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Old 06-03-2003, 05:51 AM
Vickie Andersen
 
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Default Climbing Roses

HI I am new to this group. Would someone please give me advise on how
to trim a climbing rose, or do they need triming?? I know you can
train them onto a fence or trellis, but do you actually cut them?
Also, last year I had trouble keeping my Tea roses blooming. I have 21
of them, and all of them did not bloom well the whole year. I tried
the Alfalfa pellets, but that did not seem to work. And my flowers did
not have any scent or if they did it was very faint. Is this a
fertilizer problem? Any help is greatly appreciated.
Thanks,
Vickie
PS not to make anyone feel bad, but I am in sunny,northern California
just south of Redding.

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Old 07-03-2003, 03:21 AM
Cass
 
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Default Climbing Roses

In article , Vickie
Andersen wrote:

HI I am new to this group. Would someone please give me advise on how
to trim a climbing rose, or do they need triming?? I know you can
train them onto a fence or trellis, but do you actually cut them?
Also, last year I had trouble keeping my Tea roses blooming. I have 21
of them, and all of them did not bloom well the whole year. I tried
the Alfalfa pellets, but that did not seem to work. And my flowers did
not have any scent or if they did it was very faint. Is this a
fertilizer problem? Any help is greatly appreciated.
Thanks,
Vickie
PS not to make anyone feel bad, but I am in sunny,northern California
just south of Redding.



Well Vickie, so many questions.

Climbing roses are just roses with long, sometimes supple canes -- to
the point that when the cane is trained and bent toward the horizonal,
new growth emerges straight upward from along the length (more or less)
of the trained cane. It can easily take 2 or even 3 years for a
climbing rose to reach sufficient size to start serious training.

Soooo, first step is do NOT prune your climbing rose until it is
growing really strongly and has a good number of nice long canes
growing from the bottom (basals). Second, once you get a nice long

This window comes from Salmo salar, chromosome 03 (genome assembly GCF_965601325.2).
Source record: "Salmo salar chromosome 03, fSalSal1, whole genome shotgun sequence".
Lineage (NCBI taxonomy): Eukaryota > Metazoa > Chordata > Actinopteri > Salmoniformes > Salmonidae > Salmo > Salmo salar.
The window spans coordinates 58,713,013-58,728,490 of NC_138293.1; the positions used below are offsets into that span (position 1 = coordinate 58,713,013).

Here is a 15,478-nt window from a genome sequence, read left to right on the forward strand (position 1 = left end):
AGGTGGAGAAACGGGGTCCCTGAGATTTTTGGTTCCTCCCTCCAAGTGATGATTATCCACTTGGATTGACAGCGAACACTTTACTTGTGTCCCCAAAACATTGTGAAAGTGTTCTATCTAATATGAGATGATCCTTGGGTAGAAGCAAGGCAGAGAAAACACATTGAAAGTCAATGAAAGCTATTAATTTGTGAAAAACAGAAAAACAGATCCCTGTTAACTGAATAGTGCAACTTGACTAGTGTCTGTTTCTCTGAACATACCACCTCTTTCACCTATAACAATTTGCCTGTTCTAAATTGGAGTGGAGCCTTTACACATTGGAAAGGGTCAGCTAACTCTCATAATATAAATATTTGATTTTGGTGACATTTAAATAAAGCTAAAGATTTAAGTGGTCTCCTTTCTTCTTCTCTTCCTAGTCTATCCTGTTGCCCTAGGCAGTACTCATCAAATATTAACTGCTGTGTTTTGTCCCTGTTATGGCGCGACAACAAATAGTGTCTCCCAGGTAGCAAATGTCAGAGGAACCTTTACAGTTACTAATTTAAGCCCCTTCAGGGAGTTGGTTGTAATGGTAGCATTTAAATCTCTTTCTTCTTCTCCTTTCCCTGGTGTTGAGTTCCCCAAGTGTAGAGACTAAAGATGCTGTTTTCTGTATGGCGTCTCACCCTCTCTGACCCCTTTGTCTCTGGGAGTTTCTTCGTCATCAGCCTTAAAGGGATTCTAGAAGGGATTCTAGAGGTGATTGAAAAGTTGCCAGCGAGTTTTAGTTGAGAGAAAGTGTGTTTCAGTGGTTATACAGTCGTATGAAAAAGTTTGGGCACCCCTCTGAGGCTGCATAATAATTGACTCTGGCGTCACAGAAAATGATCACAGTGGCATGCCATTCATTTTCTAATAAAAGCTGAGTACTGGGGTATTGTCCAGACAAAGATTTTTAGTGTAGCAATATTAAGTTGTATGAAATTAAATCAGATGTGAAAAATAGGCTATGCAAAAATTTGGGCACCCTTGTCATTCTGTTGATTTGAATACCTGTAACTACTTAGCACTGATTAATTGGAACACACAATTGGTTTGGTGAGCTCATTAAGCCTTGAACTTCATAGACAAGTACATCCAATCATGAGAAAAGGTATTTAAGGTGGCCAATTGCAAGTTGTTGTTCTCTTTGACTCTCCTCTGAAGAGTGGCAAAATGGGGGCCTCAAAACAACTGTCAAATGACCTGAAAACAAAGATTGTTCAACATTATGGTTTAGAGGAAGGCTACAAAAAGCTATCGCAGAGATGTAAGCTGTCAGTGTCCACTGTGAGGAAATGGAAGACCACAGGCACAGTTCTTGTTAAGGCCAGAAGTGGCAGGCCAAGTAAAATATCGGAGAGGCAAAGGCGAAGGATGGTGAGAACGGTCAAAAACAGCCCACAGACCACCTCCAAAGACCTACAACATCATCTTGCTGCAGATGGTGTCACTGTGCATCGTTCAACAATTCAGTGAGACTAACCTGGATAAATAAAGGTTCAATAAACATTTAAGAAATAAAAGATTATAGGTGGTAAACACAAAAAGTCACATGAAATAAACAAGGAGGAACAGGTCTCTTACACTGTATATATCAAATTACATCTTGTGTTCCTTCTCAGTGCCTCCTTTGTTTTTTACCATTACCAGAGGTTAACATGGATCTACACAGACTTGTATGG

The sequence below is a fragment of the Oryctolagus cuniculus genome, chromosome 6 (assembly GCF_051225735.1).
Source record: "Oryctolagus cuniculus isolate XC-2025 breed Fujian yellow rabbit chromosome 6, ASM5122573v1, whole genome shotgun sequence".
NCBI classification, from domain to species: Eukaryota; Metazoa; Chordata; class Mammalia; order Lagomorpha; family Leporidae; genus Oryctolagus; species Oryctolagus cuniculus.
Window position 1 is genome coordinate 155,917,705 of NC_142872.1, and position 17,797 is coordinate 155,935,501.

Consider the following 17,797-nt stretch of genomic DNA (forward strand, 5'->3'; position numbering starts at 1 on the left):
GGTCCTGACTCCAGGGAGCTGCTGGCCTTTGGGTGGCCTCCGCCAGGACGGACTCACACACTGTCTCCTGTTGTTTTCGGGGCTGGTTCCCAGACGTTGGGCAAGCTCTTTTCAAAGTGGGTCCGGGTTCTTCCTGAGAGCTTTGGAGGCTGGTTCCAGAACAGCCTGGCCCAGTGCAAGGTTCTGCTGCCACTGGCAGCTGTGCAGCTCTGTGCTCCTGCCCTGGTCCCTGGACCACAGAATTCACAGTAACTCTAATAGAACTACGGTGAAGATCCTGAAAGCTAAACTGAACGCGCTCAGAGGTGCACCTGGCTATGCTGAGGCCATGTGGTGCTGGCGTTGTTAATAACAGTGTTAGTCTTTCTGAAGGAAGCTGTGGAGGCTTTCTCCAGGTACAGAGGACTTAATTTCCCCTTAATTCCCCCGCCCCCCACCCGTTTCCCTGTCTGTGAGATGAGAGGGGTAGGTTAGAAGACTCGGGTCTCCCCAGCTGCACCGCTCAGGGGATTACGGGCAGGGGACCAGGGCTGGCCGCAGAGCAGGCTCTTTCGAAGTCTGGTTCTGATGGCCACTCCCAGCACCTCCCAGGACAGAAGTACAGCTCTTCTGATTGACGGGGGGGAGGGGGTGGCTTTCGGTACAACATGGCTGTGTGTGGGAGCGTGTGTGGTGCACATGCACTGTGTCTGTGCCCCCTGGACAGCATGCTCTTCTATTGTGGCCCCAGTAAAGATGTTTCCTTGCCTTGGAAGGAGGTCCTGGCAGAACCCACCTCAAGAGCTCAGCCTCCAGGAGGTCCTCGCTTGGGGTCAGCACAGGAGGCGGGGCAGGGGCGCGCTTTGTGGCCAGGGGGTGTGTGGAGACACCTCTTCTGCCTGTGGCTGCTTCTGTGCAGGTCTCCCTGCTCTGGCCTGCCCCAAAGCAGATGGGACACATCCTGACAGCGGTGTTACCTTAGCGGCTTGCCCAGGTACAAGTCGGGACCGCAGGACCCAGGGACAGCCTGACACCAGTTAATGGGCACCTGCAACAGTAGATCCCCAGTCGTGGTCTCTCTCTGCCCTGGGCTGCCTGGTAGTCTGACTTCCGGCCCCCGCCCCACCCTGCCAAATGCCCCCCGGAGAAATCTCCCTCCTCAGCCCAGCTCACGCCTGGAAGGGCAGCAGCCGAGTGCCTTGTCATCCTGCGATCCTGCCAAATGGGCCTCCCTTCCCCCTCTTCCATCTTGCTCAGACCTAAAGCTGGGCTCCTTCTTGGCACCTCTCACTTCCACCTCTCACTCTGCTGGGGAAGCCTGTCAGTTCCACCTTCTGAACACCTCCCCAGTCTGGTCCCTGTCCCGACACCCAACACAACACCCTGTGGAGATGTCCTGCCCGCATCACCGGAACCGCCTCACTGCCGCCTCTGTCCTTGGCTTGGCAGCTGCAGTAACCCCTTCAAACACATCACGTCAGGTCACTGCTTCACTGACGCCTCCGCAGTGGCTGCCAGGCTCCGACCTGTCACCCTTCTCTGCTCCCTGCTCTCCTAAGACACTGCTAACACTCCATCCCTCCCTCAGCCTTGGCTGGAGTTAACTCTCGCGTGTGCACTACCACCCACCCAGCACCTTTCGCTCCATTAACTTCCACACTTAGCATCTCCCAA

cane, immediately start gently bending it where you want to go, tying
it to the support. You can bend a little on week 1, bend a little more
Week 2, a little more Week 3. Third, after you have trained your cane,
you should get new canes (called laterals) the grow more or less
vertical. These are the source of flowers. There's more, but a lot
depends on which climber you are growing. Do you know the name?

Next, when you say Tea roses, do you mean hybrid tea roses like Diana
Princess of Wales, Rosie O'Donnell, Olympiad? You have to be sure to
remove the spend flowers to prevent seed production (hips). Roses need
lots of sunlight and won't produce as well in shady conditions. Your
roses might need both more fertilizer and more water. It's pretty darn
hot up there in the middle of summer. A lot of roses shut down in high
heat. You might check some of the hot summer rose societies like
Phoenix or Tuscon and check out what roses are recommended there.
Here's the webpage of the Sacramento Area rose societies. Take a look
at their recommended list too:
http://www.sactorose.org/isac-recroses.htm

Last, I'm sorry to break the news, but...not all roses have good scent.
Whether your roses should have scent may depend on which roses they
are. Fragrance is a surprisinly changeable thing, best when there's
moisture and not too much heat or wind. Also, even some good smelling
roses need to be appreciated inside. Finally, all noses were not
created equal. Believe it or not, some people smell some rose scents
better than others.
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Old 07-03-2003, 07:32 PM
Julie
 
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Default Climbing Roses

Interesting reading messages on Google. I found Cass's message to be
#163 with the subject of "Climbing Roses." The first goes back to Aug
of '94, I've already forgotten the orginal posters name. But there
were some notables who posted on this subject along the way: Cheryl
Netter, Brent Dickerson, Mel Hulse, Henry Rankin, Bill Hillman, and
Jolene Adams to name a few.
I guess everyone else already knew about this, but I found it fun to
read some of the previous posts.


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